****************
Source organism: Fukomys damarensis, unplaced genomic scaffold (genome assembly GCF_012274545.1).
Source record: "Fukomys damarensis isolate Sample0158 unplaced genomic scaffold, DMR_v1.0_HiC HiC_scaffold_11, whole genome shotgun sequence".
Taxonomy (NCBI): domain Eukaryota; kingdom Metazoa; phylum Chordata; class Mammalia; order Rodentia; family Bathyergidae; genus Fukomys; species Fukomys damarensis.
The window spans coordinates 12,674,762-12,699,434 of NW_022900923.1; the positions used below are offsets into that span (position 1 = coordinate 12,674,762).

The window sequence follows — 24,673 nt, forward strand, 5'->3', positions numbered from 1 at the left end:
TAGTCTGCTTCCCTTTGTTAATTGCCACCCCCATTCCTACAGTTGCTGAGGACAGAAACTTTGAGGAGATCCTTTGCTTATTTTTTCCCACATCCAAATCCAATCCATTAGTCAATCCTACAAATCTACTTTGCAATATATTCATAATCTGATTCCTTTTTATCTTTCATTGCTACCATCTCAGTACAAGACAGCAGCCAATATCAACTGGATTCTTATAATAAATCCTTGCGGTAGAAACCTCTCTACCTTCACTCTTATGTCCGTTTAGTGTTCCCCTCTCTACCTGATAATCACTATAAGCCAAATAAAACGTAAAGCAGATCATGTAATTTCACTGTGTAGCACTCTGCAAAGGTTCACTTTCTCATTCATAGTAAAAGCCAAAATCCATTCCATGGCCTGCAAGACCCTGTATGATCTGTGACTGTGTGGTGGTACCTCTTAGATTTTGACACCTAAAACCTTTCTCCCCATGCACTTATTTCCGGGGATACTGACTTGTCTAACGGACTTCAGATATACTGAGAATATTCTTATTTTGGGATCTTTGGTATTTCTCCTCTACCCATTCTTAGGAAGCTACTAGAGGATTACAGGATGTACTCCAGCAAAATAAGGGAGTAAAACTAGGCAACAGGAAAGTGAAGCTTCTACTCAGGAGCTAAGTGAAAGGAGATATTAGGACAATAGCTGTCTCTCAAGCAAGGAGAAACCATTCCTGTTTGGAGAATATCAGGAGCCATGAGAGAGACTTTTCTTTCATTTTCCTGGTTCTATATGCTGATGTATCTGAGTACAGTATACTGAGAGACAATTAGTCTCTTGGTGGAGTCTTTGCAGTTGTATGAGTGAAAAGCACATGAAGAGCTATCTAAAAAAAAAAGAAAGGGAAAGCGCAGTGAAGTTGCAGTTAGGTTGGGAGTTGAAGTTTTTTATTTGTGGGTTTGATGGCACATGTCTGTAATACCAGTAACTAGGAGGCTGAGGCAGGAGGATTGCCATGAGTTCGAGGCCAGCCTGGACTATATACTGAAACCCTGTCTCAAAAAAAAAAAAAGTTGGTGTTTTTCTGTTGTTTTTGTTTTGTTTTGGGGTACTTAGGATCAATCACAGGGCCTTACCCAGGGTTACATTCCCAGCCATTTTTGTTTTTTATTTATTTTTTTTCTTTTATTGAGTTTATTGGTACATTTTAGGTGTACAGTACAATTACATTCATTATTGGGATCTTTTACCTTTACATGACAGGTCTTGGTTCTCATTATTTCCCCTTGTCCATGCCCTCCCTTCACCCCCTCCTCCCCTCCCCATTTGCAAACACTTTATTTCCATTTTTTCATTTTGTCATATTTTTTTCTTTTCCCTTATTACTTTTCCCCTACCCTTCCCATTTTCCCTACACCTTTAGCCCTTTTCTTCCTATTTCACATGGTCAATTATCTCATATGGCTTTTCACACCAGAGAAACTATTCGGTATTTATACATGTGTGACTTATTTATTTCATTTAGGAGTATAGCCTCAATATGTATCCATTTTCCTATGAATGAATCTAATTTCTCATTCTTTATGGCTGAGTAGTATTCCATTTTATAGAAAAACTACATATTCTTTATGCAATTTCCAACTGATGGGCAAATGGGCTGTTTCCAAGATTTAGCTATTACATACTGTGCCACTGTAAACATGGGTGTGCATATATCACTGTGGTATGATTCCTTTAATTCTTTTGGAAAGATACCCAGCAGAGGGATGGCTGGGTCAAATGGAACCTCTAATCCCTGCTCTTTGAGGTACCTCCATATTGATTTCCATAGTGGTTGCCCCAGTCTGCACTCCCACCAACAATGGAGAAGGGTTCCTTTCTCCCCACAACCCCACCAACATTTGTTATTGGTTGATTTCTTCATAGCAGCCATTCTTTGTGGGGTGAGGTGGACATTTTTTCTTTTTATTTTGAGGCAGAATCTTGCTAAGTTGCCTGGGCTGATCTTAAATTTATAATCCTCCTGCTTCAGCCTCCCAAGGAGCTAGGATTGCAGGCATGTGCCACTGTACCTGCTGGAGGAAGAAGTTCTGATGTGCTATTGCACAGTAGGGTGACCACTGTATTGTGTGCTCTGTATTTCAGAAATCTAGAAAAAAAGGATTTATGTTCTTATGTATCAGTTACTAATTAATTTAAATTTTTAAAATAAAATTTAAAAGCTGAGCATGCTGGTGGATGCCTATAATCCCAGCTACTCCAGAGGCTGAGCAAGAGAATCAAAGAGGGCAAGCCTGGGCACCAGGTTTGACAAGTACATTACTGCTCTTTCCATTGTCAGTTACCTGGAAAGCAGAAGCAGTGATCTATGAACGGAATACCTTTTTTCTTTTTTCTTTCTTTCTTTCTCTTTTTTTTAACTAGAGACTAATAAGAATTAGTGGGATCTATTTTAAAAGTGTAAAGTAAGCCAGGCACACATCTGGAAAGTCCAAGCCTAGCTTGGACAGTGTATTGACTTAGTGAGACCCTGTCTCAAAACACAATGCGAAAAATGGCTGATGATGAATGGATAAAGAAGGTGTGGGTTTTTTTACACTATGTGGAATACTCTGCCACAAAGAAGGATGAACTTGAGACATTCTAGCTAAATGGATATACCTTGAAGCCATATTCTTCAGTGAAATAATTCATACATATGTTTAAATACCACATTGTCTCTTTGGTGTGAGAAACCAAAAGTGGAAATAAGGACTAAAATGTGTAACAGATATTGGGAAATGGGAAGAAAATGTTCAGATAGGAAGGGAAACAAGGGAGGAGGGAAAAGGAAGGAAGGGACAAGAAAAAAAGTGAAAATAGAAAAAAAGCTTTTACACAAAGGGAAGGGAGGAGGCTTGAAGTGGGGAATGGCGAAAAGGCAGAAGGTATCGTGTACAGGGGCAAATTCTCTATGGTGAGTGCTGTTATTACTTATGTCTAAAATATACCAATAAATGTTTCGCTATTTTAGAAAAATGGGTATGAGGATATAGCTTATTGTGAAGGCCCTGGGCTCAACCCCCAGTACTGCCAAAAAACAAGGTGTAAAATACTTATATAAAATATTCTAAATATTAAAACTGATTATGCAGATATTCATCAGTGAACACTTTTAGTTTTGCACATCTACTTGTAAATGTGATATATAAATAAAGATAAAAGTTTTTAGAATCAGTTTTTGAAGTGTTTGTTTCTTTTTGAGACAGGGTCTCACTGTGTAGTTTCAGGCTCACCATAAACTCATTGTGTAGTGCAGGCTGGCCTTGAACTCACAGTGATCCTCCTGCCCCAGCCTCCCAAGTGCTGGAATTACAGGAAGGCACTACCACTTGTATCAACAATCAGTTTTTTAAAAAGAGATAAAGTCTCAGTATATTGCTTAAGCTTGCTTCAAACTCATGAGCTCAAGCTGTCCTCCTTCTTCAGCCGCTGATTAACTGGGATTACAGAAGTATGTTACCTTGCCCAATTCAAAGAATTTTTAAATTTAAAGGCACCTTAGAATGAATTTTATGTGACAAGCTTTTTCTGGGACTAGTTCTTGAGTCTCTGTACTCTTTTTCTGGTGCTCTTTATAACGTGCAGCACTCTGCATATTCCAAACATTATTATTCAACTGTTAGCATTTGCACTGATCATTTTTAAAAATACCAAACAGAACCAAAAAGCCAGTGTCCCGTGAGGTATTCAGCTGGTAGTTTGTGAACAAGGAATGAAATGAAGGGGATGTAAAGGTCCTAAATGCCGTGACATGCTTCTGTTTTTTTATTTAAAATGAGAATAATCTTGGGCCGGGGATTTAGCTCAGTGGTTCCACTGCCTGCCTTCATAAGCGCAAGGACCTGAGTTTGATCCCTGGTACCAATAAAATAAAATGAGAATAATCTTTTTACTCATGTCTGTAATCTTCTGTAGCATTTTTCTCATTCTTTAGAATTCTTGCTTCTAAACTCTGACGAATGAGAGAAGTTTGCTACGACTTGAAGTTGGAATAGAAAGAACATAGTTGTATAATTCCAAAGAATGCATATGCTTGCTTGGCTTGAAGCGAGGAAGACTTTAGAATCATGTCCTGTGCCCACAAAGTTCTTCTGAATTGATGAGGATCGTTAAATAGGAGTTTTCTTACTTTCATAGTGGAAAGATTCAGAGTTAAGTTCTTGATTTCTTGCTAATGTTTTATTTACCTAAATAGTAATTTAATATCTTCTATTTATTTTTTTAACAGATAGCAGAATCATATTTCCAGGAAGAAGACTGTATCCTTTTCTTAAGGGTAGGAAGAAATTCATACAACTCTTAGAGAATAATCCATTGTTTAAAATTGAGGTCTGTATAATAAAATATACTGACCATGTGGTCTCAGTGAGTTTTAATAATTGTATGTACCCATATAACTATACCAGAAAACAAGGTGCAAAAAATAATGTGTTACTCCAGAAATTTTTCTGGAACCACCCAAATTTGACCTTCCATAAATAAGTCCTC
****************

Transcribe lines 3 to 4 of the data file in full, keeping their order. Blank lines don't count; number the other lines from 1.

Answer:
Taxonomy (NCBI): domain Eukaryota; kingdom Metazoa; phylum Chordata; class Mammalia; order Rodentia; family Bathyergidae; genus Fukomys; species Fukomys damarensis.
The window spans coordinates 12,674,762-12,699,434 of NW_022900923.1; the positions used below are offsets into that span (position 1 = coordinate 12,674,762).